I wonder how long this loop can sustain itself? Especially in our culture, where as soon as something becomes too cool it’s popularity quickly drops.

Does sustainability not deserve a sustainable solution?

I think this post might offer more questions then solutions (I suppose it would be stranger if I had more solutions than questions…)

I guess what I’m trying to say is have faith that your little (or big) changes have the ability to start the dominos falling, and as more people see the dominos falling the more they will want to be a part of it, thus creating a positive feedback loop and increasing the value of our network.

Love to hear what you think, good and bad.


ps. A few topics I’m going to be reading up on, and hopefully writing on in the next week or so; Tipping Point (Mark Granovetter), Media Ecology (Marshall Mcluhan), and Flock and Flow – predicting and managing change in a dynamic marketplace (Grant McCracken). I’ve really appreciated the suggested readings in the comments, I’d love to hear more.

Meme 2 [we are all cells]

Before I get into a this post I just wanted to share what a nice old eastern european lady said to me after seeing the video at the OCAD open house on Saturday. As she was leaving the room she thanked me, I asked her what for. She replied, “For exercising my mind.” To which I said, “Oh, did you like it?” Her response to this is probably one of the nicest things someone has said about any project I’ve worked on, “It is not a matter of liking, it was intellectually stimulating, it made me look at something in a new way, and that is what I desire from artist and students.” So good work everyone, let’s keep the intellectual stimulation going…

I’ve done a little more reading about the concept of memes, very interesting theory. I like that it relates the structure of biology to the structure of culture. I’m going to attempt to break this project down and explain it in terms of biology. Maybe looking at this from a different vantage point will shed a new light on what we are up to.
To start I’ll explain the analogies I’m basing this on.

Given that, here is my attempt. If you have a biology background, I would first of like to apologize for what I’m sure is an over simplification (and possibly out right wrong), also if you could help me tighten this up I would really appreciate it.

What we have created with our project is a gene. The only way we can have any influence over the organism is by introducing genes. The gene we have introduced will become part of a cells DNA. The gene will be one piece of the instructions that tell the cell what to do. We have the power to introduce the gene to any cell’s DNA we come in contact with (although in this case contact is not limited to the physical realm). Those cells are now capable of passing the gene on to any other cell’s DNA they come in contact with, and so on.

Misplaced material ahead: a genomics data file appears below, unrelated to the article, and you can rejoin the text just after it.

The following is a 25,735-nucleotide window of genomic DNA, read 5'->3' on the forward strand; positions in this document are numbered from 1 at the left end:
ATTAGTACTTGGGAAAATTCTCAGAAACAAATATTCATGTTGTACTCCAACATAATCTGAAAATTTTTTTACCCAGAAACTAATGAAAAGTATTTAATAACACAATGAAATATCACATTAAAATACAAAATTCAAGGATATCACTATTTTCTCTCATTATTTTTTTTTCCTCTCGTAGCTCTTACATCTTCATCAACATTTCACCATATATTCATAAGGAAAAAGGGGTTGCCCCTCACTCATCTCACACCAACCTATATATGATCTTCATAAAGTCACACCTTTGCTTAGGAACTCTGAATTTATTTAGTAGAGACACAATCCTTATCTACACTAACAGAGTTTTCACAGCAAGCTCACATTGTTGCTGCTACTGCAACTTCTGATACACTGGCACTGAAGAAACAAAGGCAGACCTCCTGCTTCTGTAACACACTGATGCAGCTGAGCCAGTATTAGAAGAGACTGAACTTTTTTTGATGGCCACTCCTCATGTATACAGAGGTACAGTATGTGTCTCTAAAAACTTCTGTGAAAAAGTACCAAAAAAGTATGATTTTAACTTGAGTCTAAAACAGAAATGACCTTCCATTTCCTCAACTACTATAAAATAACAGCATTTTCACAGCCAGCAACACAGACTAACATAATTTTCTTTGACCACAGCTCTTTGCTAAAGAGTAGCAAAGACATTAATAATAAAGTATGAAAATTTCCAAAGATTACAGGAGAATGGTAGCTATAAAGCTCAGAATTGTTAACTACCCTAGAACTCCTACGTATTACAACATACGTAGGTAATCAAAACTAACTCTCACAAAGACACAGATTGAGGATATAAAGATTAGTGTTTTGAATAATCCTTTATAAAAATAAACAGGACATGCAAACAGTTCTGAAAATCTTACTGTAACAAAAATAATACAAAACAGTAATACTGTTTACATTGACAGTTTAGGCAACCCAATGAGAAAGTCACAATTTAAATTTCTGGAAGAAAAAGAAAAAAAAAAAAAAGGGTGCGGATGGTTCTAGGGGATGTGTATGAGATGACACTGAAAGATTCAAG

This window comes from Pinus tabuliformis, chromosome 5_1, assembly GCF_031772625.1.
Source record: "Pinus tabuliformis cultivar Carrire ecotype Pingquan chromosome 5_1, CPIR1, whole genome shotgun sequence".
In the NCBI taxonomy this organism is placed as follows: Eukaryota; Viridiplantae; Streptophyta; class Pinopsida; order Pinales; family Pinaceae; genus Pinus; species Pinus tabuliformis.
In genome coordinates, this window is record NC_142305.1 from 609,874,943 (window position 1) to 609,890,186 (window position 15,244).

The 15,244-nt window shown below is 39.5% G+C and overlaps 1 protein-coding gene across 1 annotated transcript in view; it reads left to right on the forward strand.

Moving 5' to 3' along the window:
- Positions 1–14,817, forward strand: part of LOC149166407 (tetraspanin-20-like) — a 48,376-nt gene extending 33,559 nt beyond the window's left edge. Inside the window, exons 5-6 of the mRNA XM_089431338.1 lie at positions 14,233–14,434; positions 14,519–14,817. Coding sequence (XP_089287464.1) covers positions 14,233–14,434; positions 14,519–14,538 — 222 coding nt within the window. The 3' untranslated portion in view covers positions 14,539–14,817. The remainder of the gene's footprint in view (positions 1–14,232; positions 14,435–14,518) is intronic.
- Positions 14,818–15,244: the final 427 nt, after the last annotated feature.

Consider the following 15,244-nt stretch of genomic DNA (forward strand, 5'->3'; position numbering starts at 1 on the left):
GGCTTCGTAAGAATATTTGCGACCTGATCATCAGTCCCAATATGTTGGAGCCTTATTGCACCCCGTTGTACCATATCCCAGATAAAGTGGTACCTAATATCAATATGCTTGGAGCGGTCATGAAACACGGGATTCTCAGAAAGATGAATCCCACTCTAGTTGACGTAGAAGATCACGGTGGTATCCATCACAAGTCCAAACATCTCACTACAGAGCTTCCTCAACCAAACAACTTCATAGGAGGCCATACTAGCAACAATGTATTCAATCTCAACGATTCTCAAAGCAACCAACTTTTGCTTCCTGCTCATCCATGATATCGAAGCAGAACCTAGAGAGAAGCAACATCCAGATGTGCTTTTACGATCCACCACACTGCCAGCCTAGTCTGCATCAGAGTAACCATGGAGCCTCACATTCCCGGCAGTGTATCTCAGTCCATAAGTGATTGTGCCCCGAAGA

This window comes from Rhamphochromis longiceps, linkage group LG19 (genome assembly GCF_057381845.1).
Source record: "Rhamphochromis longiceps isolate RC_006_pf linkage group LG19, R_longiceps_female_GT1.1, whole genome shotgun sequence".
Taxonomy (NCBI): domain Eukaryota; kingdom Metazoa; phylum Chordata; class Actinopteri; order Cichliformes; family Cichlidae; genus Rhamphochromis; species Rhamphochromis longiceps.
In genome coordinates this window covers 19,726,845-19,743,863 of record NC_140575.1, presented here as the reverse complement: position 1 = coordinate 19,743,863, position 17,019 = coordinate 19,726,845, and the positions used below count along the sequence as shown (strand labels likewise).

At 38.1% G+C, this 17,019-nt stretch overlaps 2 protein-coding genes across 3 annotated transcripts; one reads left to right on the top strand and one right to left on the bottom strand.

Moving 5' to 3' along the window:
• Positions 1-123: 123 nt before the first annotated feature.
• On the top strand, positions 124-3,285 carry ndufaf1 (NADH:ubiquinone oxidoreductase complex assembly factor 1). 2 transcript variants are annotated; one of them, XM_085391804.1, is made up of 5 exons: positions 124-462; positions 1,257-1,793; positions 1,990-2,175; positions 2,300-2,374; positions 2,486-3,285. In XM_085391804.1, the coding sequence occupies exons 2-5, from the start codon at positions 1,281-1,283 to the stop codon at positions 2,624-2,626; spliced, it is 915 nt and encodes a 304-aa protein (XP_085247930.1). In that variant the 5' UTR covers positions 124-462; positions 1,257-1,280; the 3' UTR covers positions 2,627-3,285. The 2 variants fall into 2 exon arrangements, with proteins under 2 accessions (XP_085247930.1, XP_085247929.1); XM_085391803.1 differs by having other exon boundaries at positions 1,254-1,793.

What we do not have any control over is whether the gene we introduce will in fact become a part of the cell’s DNA. The DNA must have a favorable combination of genes to allow this new one to join them in dictating the cells behaviour. We can control how many cells we try to pass this gene on to, but we can’t control whether (even if they have accepted the gene into their DNA) they will try to pass the gene on to other cell’s DNA. We also have no power over whether the gene will have a strong enough effect on the cell’s DNA to be able to perceive any noticeable change in the cell’s behaviour.
We are left hoping that the gene finds a favourable combination of genes in the DNA to have the desired effect on the cell’s behaviour. Once one cell’s behaviour changes, it will begin to have an influence in creating a more hospitable organism for our gene, making both other cells and the entire organism more likely to accept the gene into it’s DNA. Once enough cells’ DNA have been altered then we will begin to perceive change in the organism as a whole.
The gene will likely evolve along the way, trying to find the optimal niche in the DNA for it to affect the cell. We, as introducers of this gene have no control over it’s mutations and combinations, but we know that evolution will result in the fittest gene. Now we just have to hope that the organisms altered DNA is in line with our original intentions.

Well I hope I haven’t over complicated this, or made it more confusing.

So this meme we’ve created with the concept / word depletist will hopefully affect peoples behaviours, and once those behaviours start to change we will see a change in culture. In theory this all works. I’m really excited to see what happens in the much more complex environment of society. What mutations will this project take along it’s way to influencing culture, assuming of course society deems this idea fit enough.
I guess there are a lot of examples of scientist tampering with evolution, with mixed results. I personally think we should let evolution take this idea for a ride. What mutations will be necessary for it to become a part of our culture? What criteria does culture use to evaluate the ‘fitness’ of an idea? If you tamper with evolution will you create something that requires constant maintenance and supervision (I hear corn can’t even grow in the wild any more…).